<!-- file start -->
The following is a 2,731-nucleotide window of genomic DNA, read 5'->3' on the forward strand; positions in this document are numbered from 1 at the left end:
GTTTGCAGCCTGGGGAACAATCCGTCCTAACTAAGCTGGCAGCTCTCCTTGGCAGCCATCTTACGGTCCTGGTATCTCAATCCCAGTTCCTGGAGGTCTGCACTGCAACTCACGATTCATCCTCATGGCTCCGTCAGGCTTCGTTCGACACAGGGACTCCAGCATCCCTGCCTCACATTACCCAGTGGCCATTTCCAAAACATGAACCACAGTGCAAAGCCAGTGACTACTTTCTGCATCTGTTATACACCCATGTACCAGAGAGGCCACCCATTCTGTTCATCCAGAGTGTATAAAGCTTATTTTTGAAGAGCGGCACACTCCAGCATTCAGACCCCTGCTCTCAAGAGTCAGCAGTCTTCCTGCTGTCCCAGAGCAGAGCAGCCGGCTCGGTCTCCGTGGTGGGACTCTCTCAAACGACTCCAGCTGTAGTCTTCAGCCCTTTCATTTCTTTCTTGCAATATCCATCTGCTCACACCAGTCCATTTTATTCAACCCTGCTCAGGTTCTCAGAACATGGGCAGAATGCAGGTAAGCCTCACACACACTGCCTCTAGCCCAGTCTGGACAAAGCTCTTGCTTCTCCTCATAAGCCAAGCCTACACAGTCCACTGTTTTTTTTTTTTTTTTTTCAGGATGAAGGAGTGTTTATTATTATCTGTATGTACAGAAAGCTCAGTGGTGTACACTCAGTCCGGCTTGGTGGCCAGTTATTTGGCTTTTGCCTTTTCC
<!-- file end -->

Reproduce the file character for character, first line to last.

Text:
The following is a 2,731-nucleotide window of genomic DNA, read 5'->3' on the forward strand; positions in this document are numbered from 1 at the left end:
GTTTGCAGCCTGGGGAACAATCCGTCCTAACTAAGCTGGCAGCTCTCCTTGGCAGCCATCTTACGGTCCTGGTATCTCAATCCCAGTTCCTGGAGGTCTGCACTGCAACTCACGATTCATCCTCATGGCTCCGTCAGGCTTCGTTCGACACAGGGACTCCAGCATCCCTGCCTCACATTACCCAGTGGCCATTTCCAAAACATGAACCACAGTGCAAAGCCAGTGACTACTTTCTGCATCTGTTATACACCCATGTACCAGAGAGGCCACCCATTCTGTTCATCCAGAGTGTATAAAGCTTATTTTTGAAGAGCGGCACACTCCAGCATTCAGACCCCTGCTCTCAAGAGTCAGCAGTCTTCCTGCTGTCCCAGAGCAGAGCAGCCGGCTCGGTCTCCGTGGTGGGACTCTCTCAAACGACTCCAGCTGTAGTCTTCAGCCCTTTCATTTCTTTCTTGCAATATCCATCTGCTCACACCAGTCCATTTTATTCAACCCTGCTCAGGTTCTCAGAACATGGGCAGAATGCAGGTAAGCCTCACACACACTGCCTCTAGCCCAGTCTGGACAAAGCTCTTGCTTCTCCTCATAAGCCAAGCCTACACAGTCCACTGTTTTTTTTTTTTTTTTTTCAGGATGAAGGAGTGTTTATTATTATCTGTATGTACAGAAAGCTCAGTGGTGTACACTCAGTCCGGCTTGGTGGCCAGTTATTTGGCTTTTGCCTTTTCC